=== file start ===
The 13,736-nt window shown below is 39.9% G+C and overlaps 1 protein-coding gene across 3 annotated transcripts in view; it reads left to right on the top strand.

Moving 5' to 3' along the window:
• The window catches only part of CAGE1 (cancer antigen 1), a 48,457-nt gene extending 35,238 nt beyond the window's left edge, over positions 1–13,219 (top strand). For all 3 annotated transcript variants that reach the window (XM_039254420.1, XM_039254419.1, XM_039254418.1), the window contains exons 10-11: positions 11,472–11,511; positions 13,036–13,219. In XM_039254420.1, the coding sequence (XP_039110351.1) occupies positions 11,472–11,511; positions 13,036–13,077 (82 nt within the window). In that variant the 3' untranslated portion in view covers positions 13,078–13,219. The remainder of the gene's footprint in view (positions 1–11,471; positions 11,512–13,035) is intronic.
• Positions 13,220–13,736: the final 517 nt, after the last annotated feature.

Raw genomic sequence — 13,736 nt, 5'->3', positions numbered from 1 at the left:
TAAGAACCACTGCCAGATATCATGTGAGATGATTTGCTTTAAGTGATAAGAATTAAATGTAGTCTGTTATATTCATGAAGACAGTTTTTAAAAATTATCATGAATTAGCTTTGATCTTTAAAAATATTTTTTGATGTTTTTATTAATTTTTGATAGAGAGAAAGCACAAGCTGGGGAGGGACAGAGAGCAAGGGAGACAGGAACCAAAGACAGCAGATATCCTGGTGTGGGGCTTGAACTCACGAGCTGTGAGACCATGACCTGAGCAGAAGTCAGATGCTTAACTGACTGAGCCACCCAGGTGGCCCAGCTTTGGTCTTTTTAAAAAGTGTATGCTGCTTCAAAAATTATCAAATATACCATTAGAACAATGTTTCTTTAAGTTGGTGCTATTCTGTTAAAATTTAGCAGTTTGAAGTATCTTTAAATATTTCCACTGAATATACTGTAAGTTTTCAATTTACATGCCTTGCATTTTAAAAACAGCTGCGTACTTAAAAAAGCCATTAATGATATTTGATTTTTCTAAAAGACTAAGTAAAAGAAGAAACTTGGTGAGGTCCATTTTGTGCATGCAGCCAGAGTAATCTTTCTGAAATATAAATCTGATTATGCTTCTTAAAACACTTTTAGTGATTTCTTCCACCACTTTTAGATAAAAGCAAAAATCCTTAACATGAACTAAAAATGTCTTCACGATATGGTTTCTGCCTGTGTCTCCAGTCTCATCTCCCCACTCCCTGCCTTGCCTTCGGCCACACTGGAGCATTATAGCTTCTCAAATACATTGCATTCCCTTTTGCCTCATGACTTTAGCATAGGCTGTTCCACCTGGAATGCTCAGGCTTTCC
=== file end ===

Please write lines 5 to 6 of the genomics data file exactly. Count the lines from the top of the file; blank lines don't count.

Raw genomic sequence — 13,736 nt, 5'->3', positions numbered from 1 at the left:
TAAGAACCACTGCCAGATATCATGTGAGATGATTTGCTTTAAGTGATAAGAATTAAATGTAGTCTGTTATATTCATGAAGACAGTTTTTAAAAATTATCATGAATTAGCTTTGATCTTTAAAAATATTTTTTGATGTTTTTATTAATTTTTGATAGAGAGAAAGCACAAGCTGGGGAGGGACAGAGAGCAAGGGAGACAGGAACCAAAGACAGCAGATATCCTGGTGTGGGGCTTGAACTCACGAGCTGTGAGACCATGACCTGAGCAGAAGTCAGATGCTTAACTGACTGAGCCACCCAGGTGGCCCAGCTTTGGTCTTTTTAAAAAGTGTATGCTGCTTCAAAAATTATCAAATATACCATTAGAACAATGTTTCTTTAAGTTGGTGCTATTCTGTTAAAATTTAGCAGTTTGAAGTATCTTTAAATATTTCCACTGAATATACTGTAAGTTTTCAATTTACATGCCTTGCATTTTAAAAACAGCTGCGTACTTAAAAAAGCCATTAATGATATTTGATTTTTCTAAAAGACTAAGTAAAAGAAGAAACTTGGTGAGGTCCATTTTGTGCATGCAGCCAGAGTAATCTTTCTGAAATATAAATCTGATTATGCTTCTTAAAACACTTTTAGTGATTTCTTCCACCACTTTTAGATAAAAGCAAAAATCCTTAACATGAACTAAAAATGTCTTCACGATATGGTTTCTGCCTGTGTCTCCAGTCTCATCTCCCCACTCCCTGCCTTGCCTTCGGCCACACTGGAGCATTATAGCTTCTCAAATACATTGCATTCCCTTTTGCCTCATGACTTTAGCATAGGCTGTTCCACCTGGAATGCTCAGGCTTTCC